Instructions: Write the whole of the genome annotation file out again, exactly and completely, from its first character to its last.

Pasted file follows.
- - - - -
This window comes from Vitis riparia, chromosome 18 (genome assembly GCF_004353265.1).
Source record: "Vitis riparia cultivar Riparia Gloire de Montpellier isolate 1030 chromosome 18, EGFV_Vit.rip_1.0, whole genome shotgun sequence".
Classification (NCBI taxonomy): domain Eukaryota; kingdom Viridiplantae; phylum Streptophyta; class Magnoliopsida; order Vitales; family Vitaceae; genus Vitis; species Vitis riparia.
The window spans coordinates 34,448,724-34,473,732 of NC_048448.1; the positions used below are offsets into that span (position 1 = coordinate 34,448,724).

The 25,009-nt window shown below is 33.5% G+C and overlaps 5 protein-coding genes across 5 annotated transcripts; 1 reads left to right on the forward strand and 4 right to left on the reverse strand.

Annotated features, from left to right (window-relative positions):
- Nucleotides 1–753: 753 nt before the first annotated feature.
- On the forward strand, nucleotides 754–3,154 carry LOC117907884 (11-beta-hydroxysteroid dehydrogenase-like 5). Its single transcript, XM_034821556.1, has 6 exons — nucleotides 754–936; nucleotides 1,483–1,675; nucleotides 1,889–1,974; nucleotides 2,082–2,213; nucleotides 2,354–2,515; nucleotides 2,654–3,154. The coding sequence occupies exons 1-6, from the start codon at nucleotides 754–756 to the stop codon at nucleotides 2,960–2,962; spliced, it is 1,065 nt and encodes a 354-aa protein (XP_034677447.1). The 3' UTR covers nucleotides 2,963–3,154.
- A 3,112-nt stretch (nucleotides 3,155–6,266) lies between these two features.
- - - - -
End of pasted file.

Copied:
This window comes from Vitis riparia, chromosome 18 (genome assembly GCF_004353265.1).
Source record: "Vitis riparia cultivar Riparia Gloire de Montpellier isolate 1030 chromosome 18, EGFV_Vit.rip_1.0, whole genome shotgun sequence".
Classification (NCBI taxonomy): domain Eukaryota; kingdom Viridiplantae; phylum Streptophyta; class Magnoliopsida; order Vitales; family Vitaceae; genus Vitis; species Vitis riparia.
The window spans coordinates 34,448,724-34,473,732 of NC_048448.1; the positions used below are offsets into that span (position 1 = coordinate 34,448,724).

The 25,009-nt window shown below is 33.5% G+C and overlaps 5 protein-coding genes across 5 annotated transcripts; 1 reads left to right on the forward strand and 4 right to left on the reverse strand.

Annotated features, from left to right (window-relative positions):
- Nucleotides 1–753: 753 nt before the first annotated feature.
- On the forward strand, nucleotides 754–3,154 carry LOC117907884 (11-beta-hydroxysteroid dehydrogenase-like 5). Its single transcript, XM_034821556.1, has 6 exons — nucleotides 754–936; nucleotides 1,483–1,675; nucleotides 1,889–1,974; nucleotides 2,082–2,213; nucleotides 2,354–2,515; nucleotides 2,654–3,154. The coding sequence occupies exons 1-6, from the start codon at nucleotides 754–756 to the stop codon at nucleotides 2,960–2,962; spliced, it is 1,065 nt and encodes a 354-aa protein (XP_034677447.1). The 3' UTR covers nucleotides 2,963–3,154.
- A 3,112-nt stretch (nucleotides 3,155–6,266) lies between these two features.